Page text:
Six weeks into Le Cordon Bleu’s program, Collura showed up with a list of 300 things he wanted to learn that went beyond the school’s French-based curriculum.

One trick to delicious pizza is fresh basil. Add it last, over melted cheese.

Collura’s home kitchen is, naturally, well designed and functional for a chef, and beautifully appointed with stainless steel appliances, white cupboards, and granite countertops. The chef grabs a few knives and a spoon from his bucket of utensils and sets them on the counter next to a jar of marinara sauce (that has his picture on it), fresh vegetables, four kinds of meat, and fresh basil. Next he pulls two basketball-size blocks of New York–style Romano and mozzarella from the refrigerator to grate. “Ten pounds each,” he says. “These won’t last two days at the restaurant—20 minutes if it’s a busy night.” Standing in front of a wood block on the counter, Collura rolls out the dough balls prepared that morning. He tosses one up and down a few extra times for the camera, but warns, “If you play with it too much, it breaks.” Next, he swiftly slices red, orange, yellow, and green peppers into long thin strips, storing the colorful pieces each in their own small red dish of the same size. “It’s all about portioning,” Collura says. “You have to be consistent so guests know what to expect on the plate.” Collura brings 30 years of restaurant experience to Cibo. His first job was at Yogi’s Taco Shop in New York City, and he helped Ruby Tuesday’s build seven restaurants in the ’80s. Cibo is the third restaurant he’s owned; the first two were award-winning pizza parlors in Tempe. Even with plenty of hands-on kitchen experience behind him, Collura felt he still had more to learn, so at age 40, he enrolled at Scottsdale’s Le Cordon Bleu College of Culinary Arts. Six weeks into the program he showed up with a list of 300 things he wanted to learn that went beyond the school’s French-based curriculum: Greek, Creole, Japanese—he was hungry for all of it. Collura opened Cibo a few years after graduating; during and after his culinary

“A really good dough recipe includes good flour and the best olive oil you can afford to buy,” says Collura.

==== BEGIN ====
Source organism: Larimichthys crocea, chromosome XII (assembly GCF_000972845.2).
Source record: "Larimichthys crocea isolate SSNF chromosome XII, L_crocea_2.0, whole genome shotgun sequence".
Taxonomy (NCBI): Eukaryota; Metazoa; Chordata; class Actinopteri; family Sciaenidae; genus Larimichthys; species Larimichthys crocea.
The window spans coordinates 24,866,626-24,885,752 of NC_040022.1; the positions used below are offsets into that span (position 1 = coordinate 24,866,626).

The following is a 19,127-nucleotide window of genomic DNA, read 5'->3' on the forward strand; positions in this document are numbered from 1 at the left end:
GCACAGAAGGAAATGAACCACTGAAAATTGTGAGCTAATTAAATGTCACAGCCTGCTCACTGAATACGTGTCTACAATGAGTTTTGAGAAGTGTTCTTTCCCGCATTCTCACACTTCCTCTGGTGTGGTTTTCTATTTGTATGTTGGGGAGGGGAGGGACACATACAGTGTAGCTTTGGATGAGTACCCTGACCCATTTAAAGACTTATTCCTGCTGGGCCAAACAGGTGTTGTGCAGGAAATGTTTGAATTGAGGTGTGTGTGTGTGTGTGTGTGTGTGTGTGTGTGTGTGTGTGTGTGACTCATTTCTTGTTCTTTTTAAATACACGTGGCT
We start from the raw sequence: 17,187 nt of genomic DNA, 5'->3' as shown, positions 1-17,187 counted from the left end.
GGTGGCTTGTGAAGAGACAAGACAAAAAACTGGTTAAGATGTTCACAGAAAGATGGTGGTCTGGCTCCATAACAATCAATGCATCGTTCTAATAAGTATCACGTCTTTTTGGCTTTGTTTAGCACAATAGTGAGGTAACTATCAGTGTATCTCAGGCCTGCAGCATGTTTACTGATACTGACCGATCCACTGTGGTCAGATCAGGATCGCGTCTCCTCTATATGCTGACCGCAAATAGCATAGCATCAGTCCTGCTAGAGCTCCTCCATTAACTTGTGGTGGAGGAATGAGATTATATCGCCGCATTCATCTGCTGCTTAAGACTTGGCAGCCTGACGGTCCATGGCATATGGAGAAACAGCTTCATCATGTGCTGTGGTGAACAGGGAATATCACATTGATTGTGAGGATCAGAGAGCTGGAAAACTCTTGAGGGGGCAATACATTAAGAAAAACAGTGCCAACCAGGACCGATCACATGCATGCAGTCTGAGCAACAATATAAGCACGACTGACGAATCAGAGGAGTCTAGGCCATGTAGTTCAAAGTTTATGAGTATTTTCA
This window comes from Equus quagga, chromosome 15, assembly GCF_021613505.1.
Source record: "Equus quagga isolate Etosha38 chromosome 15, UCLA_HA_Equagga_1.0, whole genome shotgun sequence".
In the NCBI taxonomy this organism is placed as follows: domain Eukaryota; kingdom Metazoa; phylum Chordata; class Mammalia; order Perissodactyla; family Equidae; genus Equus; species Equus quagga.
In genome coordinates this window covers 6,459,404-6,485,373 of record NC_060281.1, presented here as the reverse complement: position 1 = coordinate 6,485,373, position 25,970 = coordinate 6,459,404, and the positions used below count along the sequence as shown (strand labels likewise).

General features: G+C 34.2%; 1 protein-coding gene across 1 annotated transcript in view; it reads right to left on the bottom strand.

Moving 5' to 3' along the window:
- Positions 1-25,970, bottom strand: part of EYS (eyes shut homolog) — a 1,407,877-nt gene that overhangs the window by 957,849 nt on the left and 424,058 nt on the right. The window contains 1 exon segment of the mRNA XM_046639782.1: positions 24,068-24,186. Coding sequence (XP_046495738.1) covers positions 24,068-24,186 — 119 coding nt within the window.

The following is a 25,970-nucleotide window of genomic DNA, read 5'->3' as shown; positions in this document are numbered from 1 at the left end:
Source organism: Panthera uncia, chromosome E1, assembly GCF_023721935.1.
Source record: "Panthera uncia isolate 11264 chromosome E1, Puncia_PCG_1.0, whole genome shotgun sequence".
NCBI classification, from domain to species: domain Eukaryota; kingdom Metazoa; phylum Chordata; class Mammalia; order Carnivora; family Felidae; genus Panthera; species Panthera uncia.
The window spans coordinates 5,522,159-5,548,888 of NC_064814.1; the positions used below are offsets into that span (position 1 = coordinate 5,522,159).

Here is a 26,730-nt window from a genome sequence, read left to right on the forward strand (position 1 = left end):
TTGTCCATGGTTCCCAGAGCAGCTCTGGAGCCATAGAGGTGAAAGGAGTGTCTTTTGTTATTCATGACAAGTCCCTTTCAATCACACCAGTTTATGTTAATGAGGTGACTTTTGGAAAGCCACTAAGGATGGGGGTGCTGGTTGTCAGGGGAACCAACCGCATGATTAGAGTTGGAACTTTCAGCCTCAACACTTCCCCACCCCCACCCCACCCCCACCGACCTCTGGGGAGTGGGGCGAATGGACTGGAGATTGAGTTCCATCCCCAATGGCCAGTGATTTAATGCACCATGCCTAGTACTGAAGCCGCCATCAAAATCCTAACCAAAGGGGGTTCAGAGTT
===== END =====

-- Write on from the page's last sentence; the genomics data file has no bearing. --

Margarete Bagshaw “Positively Thinking” 48” X 60” oil in Belgian linen 505-988-2024 MB Positive ad.indd 1

Chef John’s Marinara Sauce This is the family recipe passed down from Chef John Collura’s great-great-grandmother; he packages it now for sale in his restaurant and elsewhere.

Serves 4 2 tablespoons extra virgin olive oil 4 cloves garlic, minced 1 28-oz can pureed tomatoes 1 teaspoon ground garlic 1 teaspoon ground onion 2 teaspoons chopped onion 1 teaspoon salt 1 teaspoon pepper 2 fresh basil leaves 1 tablespoon fresh parsley 2 tablespoons Licotelli Romano cheese In a large saucepan, brown the garlic over medium heat in olive oil; do not burn. Add the tomato sauce and all the other ingredients. Cover and simmer for 2 hours.

10/30/14 4:03 PM school experience, he says, he worked with some of the finest pasta makers, chocolatiers, and pastry chefs in the world—people he calls “artists, really creative people.” Despite all that he’s learned along the way, Collura says, “None of my Italian recipes have changed one bit. I still do it the way I learned as a child.” The bonus, of course, is that now he can add things like short ribs and seafood to his daily specials.

“It’s all about portioning. You have to be consistent so guests know what to expect on the plate.” —Chef John Collura And the trick to making the best sauce? “Really good tomatoes,” says the chef with a grin. He still uses the same brand of canned tomato puree he remembers his great-grandmother using: Cento, with its bright yellow label. “There’s no citric acid in this,” he says. “You just get the full flavor of the tomato, no added sugars or salt or anything. Just tomatoes.” After spooning his marinara sauce onto the flattened dough, Collura places the veggies on top in a pinwheel design, then sprinkles on the cheese. Using a wooden peel, he pops the pizza into an oven that can heat up to 700 degrees, cooking a pie in two minutes flat. The pizza is removed with a tin peel, and finally Collura drops fresh-cut basil on top; it wilts fragrantly into the gooey cheese. At last, the final step—the one hungry diners eagerly wait for. “Mangia,” he says. Let’s eat. Cibo e Vino, 34522 N Scottsdale Rd, Suite D1, Scottsdale,